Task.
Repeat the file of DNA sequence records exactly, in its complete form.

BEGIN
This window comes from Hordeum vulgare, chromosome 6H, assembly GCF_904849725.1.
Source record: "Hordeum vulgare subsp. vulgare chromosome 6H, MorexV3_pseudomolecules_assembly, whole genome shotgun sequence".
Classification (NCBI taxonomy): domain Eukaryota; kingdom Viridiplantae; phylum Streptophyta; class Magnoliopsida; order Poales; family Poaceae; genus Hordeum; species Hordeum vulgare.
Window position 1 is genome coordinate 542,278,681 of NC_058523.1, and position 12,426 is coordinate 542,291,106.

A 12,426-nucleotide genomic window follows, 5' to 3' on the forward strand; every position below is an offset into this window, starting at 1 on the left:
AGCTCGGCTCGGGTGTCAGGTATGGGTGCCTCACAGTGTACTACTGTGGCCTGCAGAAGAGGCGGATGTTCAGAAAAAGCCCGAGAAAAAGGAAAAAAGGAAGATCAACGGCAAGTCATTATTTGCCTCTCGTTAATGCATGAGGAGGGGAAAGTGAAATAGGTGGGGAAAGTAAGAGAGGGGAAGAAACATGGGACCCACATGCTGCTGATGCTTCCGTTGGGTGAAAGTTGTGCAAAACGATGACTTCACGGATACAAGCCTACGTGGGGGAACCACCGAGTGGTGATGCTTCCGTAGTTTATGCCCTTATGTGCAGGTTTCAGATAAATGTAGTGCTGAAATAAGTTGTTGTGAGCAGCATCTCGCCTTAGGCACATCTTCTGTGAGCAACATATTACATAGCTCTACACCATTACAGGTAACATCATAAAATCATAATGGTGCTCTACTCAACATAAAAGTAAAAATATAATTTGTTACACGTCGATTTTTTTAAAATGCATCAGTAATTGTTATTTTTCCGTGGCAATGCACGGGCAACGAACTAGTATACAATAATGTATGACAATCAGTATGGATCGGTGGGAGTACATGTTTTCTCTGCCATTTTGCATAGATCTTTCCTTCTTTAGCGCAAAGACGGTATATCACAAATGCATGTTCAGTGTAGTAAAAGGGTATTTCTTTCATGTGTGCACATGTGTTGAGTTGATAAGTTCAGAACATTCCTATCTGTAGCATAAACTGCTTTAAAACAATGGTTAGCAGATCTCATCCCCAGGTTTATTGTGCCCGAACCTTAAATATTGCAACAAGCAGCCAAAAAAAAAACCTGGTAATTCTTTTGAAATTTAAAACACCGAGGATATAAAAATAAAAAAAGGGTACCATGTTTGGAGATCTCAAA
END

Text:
This window comes from Hordeum vulgare, chromosome 6H, assembly GCF_904849725.1.
Source record: "Hordeum vulgare subsp. vulgare chromosome 6H, MorexV3_pseudomolecules_assembly, whole genome shotgun sequence".
Classification (NCBI taxonomy): domain Eukaryota; kingdom Viridiplantae; phylum Streptophyta; class Magnoliopsida; order Poales; family Poaceae; genus Hordeum; species Hordeum vulgare.
Window position 1 is genome coordinate 542,278,681 of NC_058523.1, and position 12,426 is coordinate 542,291,106.

A 12,426-nucleotide genomic window follows, 5' to 3' on the forward strand; every position below is an offset into this window, starting at 1 on the left:
AGCTCGGCTCGGGTGTCAGGTATGGGTGCCTCACAGTGTACTACTGTGGCCTGCAGAAGAGGCGGATGTTCAGAAAAAGCCCGAGAAAAAGGAAAAAAGGAAGATCAACGGCAAGTCATTATTTGCCTCTCGTTAATGCATGAGGAGGGGAAAGTGAAATAGGTGGGGAAAGTAAGAGAGGGGAAGAAACATGGGACCCACATGCTGCTGATGCTTCCGTTGGGTGAAAGTTGTGCAAAACGATGACTTCACGGATACAAGCCTACGTGGGGGAACCACCGAGTGGTGATGCTTCCGTAGTTTATGCCCTTATGTGCAGGTTTCAGATAAATGTAGTGCTGAAATAAGTTGTTGTGAGCAGCATCTCGCCTTAGGCACATCTTCTGTGAGCAACATATTACATAGCTCTACACCATTACAGGTAACATCATAAAATCATAATGGTGCTCTACTCAACATAAAAGTAAAAATATAATTTGTTACACGTCGATTTTTTTAAAATGCATCAGTAATTGTTATTTTTCCGTGGCAATGCACGGGCAACGAACTAGTATACAATAATGTATGACAATCAGTATGGATCGGTGGGAGTACATGTTTTCTCTGCCATTTTGCATAGATCTTTCCTTCTTTAGCGCAAAGACGGTATATCACAAATGCATGTTCAGTGTAGTAAAAGGGTATTTCTTTCATGTGTGCACATGTGTTGAGTTGATAAGTTCAGAACATTCCTATCTGTAGCATAAACTGCTTTAAAACAATGGTTAGCAGATCTCATCCCCAGGTTTATTGTGCCCGAACCTTAAATATTGCAACAAGCAGCCAAAAAAAAAACCTGGTAATTCTTTTGAAATTTAAAACACCGAGGATATAAAAATAAAAAAAGGGTACCATGTTTGGAGATCTCAAA